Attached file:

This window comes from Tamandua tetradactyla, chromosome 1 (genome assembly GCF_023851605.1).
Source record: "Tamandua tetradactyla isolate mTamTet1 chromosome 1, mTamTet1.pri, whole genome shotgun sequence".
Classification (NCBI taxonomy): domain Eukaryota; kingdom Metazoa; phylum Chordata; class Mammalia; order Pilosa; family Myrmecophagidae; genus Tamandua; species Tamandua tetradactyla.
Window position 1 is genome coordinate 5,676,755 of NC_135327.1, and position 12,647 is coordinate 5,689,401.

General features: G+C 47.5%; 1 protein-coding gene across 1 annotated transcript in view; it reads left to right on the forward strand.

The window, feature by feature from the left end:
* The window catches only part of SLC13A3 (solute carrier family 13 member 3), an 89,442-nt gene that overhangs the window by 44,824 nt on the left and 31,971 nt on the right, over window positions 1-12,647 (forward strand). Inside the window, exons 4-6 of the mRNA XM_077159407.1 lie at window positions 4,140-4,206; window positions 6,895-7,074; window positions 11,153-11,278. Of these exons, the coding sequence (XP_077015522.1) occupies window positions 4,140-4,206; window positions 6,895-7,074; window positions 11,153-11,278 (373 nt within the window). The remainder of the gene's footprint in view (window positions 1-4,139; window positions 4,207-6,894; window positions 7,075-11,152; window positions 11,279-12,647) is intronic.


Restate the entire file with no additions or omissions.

This window comes from Tamandua tetradactyla, chromosome 1 (genome assembly GCF_023851605.1).
Source record: "Tamandua tetradactyla isolate mTamTet1 chromosome 1, mTamTet1.pri, whole genome shotgun sequence".
Classification (NCBI taxonomy): domain Eukaryota; kingdom Metazoa; phylum Chordata; class Mammalia; order Pilosa; family Myrmecophagidae; genus Tamandua; species Tamandua tetradactyla.
Window position 1 is genome coordinate 5,676,755 of NC_135327.1, and position 12,647 is coordinate 5,689,401.

General features: G+C 47.5%; 1 protein-coding gene across 1 annotated transcript in view; it reads left to right on the forward strand.

The window, feature by feature from the left end:
* The window catches only part of SLC13A3 (solute carrier family 13 member 3), an 89,442-nt gene that overhangs the window by 44,824 nt on the left and 31,971 nt on the right, over window positions 1-12,647 (forward strand). Inside the window, exons 4-6 of the mRNA XM_077159407.1 lie at window positions 4,140-4,206; window positions 6,895-7,074; window positions 11,153-11,278. Of these exons, the coding sequence (XP_077015522.1) occupies window positions 4,140-4,206; window positions 6,895-7,074; window positions 11,153-11,278 (373 nt within the window). The remainder of the gene's footprint in view (window positions 1-4,139; window positions 4,207-6,894; window positions 7,075-11,152; window positions 11,279-12,647) is intronic.